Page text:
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Adam Thompson on April 5, 2007 - 6:08am
With debt collection for medical bills a lead cause of bankruptcy for families without health insurance, Families USA, in a new brief, highlight a range of policies states have enacted in recent years to protect the uninsured and underinsured.
Part of the problem is that the uninsured are charged far higher prices for the same medical procedures than those with insurance, since insurance companies negotiate deep discounts in exchange for patient referrals. Here are some key state policies that help make a difference:
California: In 2006, California enacted AB 774, which requires hospitals to (1) charge uninsured patients no more than what they charge Medicaid and Medicare patients, (2) inform patients of their consumer rights and potential access to public coverage, and (3) require hospitals to give families 150 days to negotiate their payments before sending bills to collections agencies.
Colorado: For patients with health insurance, Colorado in 2006 enacted a law requiring hospital patients who, as part of their care are unknowingly treated by "out-of-network" specialists who may not be in their health plan's network, be charged at no greater cost than if the services were provided by an in-network provider.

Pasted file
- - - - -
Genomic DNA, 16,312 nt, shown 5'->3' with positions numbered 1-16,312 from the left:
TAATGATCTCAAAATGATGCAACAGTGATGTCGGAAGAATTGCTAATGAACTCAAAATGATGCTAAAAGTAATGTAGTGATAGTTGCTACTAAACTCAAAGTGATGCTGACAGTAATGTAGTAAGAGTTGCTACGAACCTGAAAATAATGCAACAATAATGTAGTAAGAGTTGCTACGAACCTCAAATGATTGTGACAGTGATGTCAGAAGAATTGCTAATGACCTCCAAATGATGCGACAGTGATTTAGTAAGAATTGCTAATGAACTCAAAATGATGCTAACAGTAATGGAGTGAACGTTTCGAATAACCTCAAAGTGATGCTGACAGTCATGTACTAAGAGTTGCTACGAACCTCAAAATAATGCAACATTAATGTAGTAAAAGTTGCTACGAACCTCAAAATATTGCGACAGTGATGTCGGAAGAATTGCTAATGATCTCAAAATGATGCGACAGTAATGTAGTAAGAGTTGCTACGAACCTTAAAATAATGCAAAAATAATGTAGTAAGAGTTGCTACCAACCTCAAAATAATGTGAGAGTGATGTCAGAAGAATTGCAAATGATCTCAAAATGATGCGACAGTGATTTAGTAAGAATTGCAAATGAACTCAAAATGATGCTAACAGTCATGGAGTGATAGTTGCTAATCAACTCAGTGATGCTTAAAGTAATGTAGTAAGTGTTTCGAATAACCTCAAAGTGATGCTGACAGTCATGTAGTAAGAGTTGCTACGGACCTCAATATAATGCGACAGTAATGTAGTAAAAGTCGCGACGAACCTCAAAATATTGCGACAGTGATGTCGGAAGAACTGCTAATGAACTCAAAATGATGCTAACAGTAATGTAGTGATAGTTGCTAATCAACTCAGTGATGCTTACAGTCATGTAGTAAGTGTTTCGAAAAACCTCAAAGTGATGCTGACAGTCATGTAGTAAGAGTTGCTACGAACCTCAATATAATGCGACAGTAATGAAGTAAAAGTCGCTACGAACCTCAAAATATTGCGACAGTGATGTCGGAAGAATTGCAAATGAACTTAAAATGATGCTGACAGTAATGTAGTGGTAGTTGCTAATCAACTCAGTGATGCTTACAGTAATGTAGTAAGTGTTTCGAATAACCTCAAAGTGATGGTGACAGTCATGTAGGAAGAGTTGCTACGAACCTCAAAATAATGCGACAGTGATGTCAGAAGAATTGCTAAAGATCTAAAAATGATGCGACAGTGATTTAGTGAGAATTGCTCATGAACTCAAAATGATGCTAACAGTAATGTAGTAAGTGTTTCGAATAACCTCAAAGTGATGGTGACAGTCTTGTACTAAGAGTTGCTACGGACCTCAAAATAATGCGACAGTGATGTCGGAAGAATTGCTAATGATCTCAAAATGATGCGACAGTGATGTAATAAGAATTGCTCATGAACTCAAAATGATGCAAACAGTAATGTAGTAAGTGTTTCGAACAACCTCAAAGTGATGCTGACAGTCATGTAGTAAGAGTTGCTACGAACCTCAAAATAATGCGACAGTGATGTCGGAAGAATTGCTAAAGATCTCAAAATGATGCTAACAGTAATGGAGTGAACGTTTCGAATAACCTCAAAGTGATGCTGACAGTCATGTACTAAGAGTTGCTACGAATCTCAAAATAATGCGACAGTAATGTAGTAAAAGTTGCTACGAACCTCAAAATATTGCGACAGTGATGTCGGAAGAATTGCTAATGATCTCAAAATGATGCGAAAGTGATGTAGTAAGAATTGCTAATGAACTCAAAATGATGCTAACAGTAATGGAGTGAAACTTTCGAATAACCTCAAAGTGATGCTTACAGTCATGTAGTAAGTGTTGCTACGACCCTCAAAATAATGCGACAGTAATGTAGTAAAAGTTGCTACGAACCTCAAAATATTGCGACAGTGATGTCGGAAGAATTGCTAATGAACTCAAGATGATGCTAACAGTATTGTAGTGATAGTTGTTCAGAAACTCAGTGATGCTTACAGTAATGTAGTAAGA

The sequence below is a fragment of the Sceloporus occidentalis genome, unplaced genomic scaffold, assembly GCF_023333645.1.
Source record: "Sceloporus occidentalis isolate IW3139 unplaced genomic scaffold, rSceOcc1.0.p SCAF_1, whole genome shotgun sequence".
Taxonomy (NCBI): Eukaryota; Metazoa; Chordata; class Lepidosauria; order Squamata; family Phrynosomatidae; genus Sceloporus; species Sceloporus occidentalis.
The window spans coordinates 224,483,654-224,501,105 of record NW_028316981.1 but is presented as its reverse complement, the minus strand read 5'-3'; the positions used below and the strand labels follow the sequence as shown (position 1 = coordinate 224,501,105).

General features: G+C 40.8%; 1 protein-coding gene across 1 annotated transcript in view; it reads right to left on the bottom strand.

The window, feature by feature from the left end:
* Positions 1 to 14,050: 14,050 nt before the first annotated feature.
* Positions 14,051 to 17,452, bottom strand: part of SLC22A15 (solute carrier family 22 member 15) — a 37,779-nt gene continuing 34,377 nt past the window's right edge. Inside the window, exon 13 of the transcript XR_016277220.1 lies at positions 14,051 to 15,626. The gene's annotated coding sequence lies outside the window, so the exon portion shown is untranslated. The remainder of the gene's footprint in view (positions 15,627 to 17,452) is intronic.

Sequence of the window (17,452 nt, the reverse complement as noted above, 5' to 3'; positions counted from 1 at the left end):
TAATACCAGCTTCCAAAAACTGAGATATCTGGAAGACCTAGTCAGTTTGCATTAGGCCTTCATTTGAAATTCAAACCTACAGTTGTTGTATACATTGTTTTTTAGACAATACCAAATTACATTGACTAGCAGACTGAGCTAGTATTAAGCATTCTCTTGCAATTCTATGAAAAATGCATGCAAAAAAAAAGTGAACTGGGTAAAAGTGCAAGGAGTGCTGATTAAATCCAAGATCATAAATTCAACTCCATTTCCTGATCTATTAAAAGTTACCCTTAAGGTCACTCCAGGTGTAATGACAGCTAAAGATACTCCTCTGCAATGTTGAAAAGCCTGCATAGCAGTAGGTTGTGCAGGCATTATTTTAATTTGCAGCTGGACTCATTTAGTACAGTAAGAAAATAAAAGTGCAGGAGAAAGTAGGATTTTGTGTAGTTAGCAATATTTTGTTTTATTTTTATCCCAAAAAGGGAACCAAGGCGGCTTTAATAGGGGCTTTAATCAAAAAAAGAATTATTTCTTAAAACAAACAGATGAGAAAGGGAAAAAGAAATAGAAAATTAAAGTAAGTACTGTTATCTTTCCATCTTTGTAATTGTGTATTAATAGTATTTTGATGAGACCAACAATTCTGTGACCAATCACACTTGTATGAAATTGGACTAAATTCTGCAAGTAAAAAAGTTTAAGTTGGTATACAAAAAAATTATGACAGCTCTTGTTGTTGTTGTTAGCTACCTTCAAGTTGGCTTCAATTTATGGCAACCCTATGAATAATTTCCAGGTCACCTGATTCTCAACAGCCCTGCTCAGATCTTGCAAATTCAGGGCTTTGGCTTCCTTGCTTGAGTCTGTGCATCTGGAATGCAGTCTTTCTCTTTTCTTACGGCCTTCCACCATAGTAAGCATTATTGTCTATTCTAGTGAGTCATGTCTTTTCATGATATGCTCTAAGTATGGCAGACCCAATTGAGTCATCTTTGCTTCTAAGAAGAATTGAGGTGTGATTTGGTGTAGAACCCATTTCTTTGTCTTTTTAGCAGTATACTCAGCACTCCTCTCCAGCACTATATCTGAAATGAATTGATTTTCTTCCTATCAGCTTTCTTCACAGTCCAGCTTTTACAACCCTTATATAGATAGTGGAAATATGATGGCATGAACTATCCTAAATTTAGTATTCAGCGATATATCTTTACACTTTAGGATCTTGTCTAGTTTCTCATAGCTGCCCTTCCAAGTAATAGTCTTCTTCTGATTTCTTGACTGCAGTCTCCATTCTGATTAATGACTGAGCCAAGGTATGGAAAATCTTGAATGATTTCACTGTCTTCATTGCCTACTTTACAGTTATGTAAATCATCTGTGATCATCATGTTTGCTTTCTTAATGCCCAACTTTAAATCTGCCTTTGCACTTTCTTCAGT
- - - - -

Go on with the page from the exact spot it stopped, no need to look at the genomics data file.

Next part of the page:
Connecticut: In 2003, Connecticut enacted a law that requires hospitals to notify patients about the availability of free and discounted care, caps the interest rates hospitals may charge on medical debt, and creates special legal protects for medical debt.
Illinois: In July 2006, Illinois established new protections for the uninsured against unfair hospital billing and collection practices, including better notification of patients of their rights and restricting legal action against patients with insufficient income and assets.
New York: In 2006, New York enacted Section 2807-K Amendment to their Public Health Law to reduce hospital charges for the uninsured with a sliding scale of payments based on patient income, a prohibition on foreclosing on a patients home to collect a bill, and reports by hospitals on financial assistance provided to patients.
Other states have negotiated similar agreements with hospitals through legal actions as well. All of them highlight demands that hospitals act on their historic missions to treat the poor and uninsured decently-- and charge no more than what they charge those with insurance.